Employment Integration for People with Disabilities: How and Why 

When thinking about employment integration for people with disabilities, one of the first questions that comes to mind is, “Why would an employer commit to going down that road?” For Jennie Volfson, owner of the Pâtisserie Mimimelon, it was mainly about giving back to those around her by paying it forward. But really, how do you “do good well”?

Be flexible

At the Pâtisserie Mimimelon, the “integration” adventure began about 5 years ago, with just one employee with a disability. “Today, 5 out of the company’s 25 employees have a physical or mental disability, including one with obsessive-compulsive disorder (OCD), one with a back problem and another with trauma to men,” says Jennie Volfson. With such a variety of disabilities, she therefore has to be flexible. “It goes without saying that the employee with back problems doesn’t lift any heavy objects or stay in the same position for very long.” It meant minor adjustments for the company but a big difference for the employees, who feel respected within their limits and abilities.

To each his own pace

According to Jennie Volfson, respecting the abilities of employees with disabilities also means respecting their pace for learning. In other words, she does not set any task that could destabilize or aggravate their disability. So the employee with OCD was first assigned simple tasks, such as cleaning. And it was only when she showed interest in more complex tasks, such as decorating cupcakes, assembling cakes and preparing customer orders, that Jennie Volfson demonstrated them and assigned them to her.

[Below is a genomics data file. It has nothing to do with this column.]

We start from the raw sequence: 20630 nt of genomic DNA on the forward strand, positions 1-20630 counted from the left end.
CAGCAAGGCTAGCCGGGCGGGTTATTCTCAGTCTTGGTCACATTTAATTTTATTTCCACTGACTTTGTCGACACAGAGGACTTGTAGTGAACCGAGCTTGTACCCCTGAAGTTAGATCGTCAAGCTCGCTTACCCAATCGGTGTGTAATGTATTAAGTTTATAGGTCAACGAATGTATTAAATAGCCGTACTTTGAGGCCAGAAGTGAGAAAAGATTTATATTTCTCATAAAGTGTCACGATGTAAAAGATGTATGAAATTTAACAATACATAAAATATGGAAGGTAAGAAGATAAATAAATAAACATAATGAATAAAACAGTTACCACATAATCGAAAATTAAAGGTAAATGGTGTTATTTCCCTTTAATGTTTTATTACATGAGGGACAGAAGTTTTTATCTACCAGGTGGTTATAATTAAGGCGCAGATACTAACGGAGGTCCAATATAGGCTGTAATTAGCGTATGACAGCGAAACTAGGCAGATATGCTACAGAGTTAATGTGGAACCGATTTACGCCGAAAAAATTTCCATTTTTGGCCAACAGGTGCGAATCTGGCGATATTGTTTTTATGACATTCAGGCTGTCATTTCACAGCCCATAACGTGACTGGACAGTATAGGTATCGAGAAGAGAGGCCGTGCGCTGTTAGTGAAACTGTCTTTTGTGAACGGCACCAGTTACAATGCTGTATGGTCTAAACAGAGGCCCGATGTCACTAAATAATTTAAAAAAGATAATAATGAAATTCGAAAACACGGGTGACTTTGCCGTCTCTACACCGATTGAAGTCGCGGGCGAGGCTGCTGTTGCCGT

Communicate!

Of course, all these adjustments require good communication. “When there is a problem, the important thing is to talk about it to find a solution. And if this solution doesn’t work, we’ll find another one!”, Jennie Volfson exclaims. However, when the difficulty persists and gets worse, the owner doesn’t hesitate to direct the employee to a specialized assistance service.

Enriching yourself

Jennie Volfson makes no secret of it: integrating people with disabilities into employment comes with financial support. However, the real reward lies far beyond the pecuniary aspect. “My greatest joy is to see the feelings of pride and accomplishment in the eyes of my employees. That’s worth all the gold in the world!” She therefore invites all employers to do as she does and “enrich their heart” by opening their door to people with disabilities… and work to build a better world.

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